It was expected that there would be a list of lobbyists of MPs and Lords which would be open to the public.
The non-party campaigners may accept the carrot, whilst the real chequebook lobbyists avoid the stick.
Thomas M said:
Assuming he is telling the truth about removing the gagging parts, or most of them-this is just like the Tories. They fix a really outrageous think to a bad bill,to make sure most of the bill goes through. And this is only possible due to the Liberal Democrats. If the Lib Dems cared about their voters they would never have joined with the Tories.
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This is a cut & paste of the response I had (the first one ever in 3 years of writing to her!) when I first contacted her on this bill:
I am writing to you in response to your concerns about the effect the Lobbying Bill will have on charities and campaigning groups. I understand it is not – and never has been – the Government’s intention to prevent any of those groups (for example, Frack Free Somerset, Keep Cheddar Gorgeous, Isle of Wedmore Green Group) from campaigning on the policies and issues which matter to them in the run-up to, or during, an election campaign. The Government does, however, want to make the system more transparent so people can have greater confidence in the way third parties interact with the political system.
I know the Bill in its current form is of concern to many organisations. Nick Clegg, the Deputy Prime Minister, has always been clear this legislation should not have an impact on charities going about their normal business. I am clear that changes to the Bill need to be made to ensure this will not happen.
If you are a member of ‘38 Degrees’, you will be aware of the objections the movement has raised. It may be helpful for you to know that I spoke to 38 Degrees’ Executive Director on the Sunday before last, and asked him to brief me fully, which he did. When Parliament returned last week, I relayed those concerns to the Minister dealing with drafting the legislation. A number of changes have been made and I understand more are proposed.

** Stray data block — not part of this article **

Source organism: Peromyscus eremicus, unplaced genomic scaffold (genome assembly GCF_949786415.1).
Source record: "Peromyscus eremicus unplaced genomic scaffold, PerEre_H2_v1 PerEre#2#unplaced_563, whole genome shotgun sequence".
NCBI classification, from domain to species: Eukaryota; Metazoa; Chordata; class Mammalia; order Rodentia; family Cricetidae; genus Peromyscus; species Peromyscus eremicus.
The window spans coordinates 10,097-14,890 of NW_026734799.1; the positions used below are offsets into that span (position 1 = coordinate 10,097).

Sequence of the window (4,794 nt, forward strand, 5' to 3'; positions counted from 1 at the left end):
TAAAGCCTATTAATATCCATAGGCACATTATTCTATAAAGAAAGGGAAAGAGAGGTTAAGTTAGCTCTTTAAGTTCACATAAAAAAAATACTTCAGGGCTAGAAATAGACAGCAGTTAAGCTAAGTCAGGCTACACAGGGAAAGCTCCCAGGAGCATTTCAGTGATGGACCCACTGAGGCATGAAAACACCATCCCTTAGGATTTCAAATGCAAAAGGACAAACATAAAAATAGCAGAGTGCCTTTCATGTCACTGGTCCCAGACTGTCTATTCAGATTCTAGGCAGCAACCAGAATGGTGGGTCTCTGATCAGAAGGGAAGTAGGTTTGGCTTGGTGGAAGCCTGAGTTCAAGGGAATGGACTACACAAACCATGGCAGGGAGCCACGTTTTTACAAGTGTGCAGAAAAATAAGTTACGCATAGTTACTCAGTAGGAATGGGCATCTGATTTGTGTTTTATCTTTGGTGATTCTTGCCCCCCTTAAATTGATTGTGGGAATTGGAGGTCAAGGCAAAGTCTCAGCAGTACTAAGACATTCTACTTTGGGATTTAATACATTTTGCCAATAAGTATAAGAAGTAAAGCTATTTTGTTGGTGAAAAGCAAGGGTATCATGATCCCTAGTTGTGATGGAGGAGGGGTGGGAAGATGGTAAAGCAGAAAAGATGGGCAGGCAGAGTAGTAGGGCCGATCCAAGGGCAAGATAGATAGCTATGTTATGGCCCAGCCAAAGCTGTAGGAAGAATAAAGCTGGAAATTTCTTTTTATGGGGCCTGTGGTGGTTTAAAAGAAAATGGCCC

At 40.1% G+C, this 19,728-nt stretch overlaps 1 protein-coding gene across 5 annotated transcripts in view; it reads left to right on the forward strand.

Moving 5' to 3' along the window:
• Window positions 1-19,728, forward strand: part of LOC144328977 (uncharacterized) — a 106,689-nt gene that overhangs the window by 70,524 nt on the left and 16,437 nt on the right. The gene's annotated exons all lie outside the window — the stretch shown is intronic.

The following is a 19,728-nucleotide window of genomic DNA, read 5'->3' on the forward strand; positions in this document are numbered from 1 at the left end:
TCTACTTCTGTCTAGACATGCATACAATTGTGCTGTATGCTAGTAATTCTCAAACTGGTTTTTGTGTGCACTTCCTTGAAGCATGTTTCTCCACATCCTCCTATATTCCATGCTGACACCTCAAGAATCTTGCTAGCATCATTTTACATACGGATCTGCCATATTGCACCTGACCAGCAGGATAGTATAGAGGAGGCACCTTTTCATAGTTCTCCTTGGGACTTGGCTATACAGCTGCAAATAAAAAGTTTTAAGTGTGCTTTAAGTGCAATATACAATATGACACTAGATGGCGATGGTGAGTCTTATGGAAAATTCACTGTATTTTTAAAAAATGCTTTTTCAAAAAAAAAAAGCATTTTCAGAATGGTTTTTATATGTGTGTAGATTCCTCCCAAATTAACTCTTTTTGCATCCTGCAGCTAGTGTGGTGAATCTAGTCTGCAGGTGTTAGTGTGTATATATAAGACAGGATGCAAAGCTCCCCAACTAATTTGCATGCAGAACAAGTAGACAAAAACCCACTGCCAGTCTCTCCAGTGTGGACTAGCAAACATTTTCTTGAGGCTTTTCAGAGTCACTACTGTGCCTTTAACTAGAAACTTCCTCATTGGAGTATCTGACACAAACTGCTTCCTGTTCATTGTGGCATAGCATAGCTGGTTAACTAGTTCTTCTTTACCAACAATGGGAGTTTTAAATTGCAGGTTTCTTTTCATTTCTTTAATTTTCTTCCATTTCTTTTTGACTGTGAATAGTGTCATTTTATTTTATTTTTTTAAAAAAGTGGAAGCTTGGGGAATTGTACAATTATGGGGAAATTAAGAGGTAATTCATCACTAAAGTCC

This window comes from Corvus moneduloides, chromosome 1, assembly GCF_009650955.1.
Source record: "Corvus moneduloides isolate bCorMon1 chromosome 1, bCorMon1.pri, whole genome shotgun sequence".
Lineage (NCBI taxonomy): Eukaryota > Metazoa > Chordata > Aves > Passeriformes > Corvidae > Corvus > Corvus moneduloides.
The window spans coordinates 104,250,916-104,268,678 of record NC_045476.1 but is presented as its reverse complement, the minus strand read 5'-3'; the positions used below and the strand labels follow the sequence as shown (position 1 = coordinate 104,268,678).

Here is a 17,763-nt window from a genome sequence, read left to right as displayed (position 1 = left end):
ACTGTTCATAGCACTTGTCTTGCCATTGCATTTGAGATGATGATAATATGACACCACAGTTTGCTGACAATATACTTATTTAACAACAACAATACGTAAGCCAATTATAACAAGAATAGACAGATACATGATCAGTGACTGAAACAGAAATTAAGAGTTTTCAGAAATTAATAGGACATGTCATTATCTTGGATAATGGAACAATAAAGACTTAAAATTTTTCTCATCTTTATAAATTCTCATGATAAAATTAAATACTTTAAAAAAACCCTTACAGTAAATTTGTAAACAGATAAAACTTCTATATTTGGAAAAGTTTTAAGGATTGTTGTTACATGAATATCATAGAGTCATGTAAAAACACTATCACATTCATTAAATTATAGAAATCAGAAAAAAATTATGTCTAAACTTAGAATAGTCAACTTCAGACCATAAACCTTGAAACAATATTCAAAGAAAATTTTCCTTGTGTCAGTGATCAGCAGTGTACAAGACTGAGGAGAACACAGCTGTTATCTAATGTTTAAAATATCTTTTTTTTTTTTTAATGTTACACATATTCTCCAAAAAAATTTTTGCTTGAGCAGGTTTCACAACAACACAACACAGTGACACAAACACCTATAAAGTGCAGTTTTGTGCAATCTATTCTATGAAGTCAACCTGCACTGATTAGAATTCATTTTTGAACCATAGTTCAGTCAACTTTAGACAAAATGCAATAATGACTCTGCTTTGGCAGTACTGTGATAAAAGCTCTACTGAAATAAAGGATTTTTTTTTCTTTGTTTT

If you are not a member of 38 Degrees, may I suggest you look at the movement’s website, where you will find a summary of their arguments which may assist you. Either way, if you have any other ideas as to how the Bill can be improved over and above those made already, please do not hesitate to contact me.
For just over 18 months, I have held a junior – and unpaid – role within the Government. This enables me to pass my concerns on any matter straight to the relevant Minister, and I can try to influence change directly – which has greater potential for impact than I had as a backbench MP. This has proven very effective to date and a number of my constituents have seen changes and improvements to regulations and legislation as a result. If I wish to vote against the Government, then I must resign my position. The effect would be to lose my ‘direct line’ to Ministers for the future. I explain this as I want to be open with you about my intention to vote with the Government, but I hope to reassure you that I have, and shall continue, to push for changes to the proposals.
The Lib Dems have long campaigned for greater transparency and accountability across our political system, and I believe that there is a case for change. This Bill could take significant steps in the right direction, but it is important that we get it right. I wholeheartedly welcome the amendments made to date and I am pleased that the Government is acting to clarify its intentions in this legislation.
I’m not entirely sure where she’s going with the 38 Degrees thing, I don’t recall whether I sent this particular complaint via them or sent a seperate email. Either way she missed more than 75% of my questions. And the bloody nonsense about “unpaid role” in government. Dear Tessa, you’re paid a salary and a very nice expenses package so don’t try to make me think you’re being oh-so noble and self-sacrificing rather than greedy and self-serving like the rest of your mates in Westminster. If it were up to me there would be no “extra” payments for ANY minister. Sod it, I’d bloody means-test MPs (ALL of them) regarding salary and expenses and there would be none of this 2nd home allowance crap (I know of no other London commuter that gets that sort of thing from their employer).
Blair’s government pissed me off big time, I didn’t think anyone could surpass my disgust with NuLabour after 13 years but Cameron and His Cronies did it in under a year.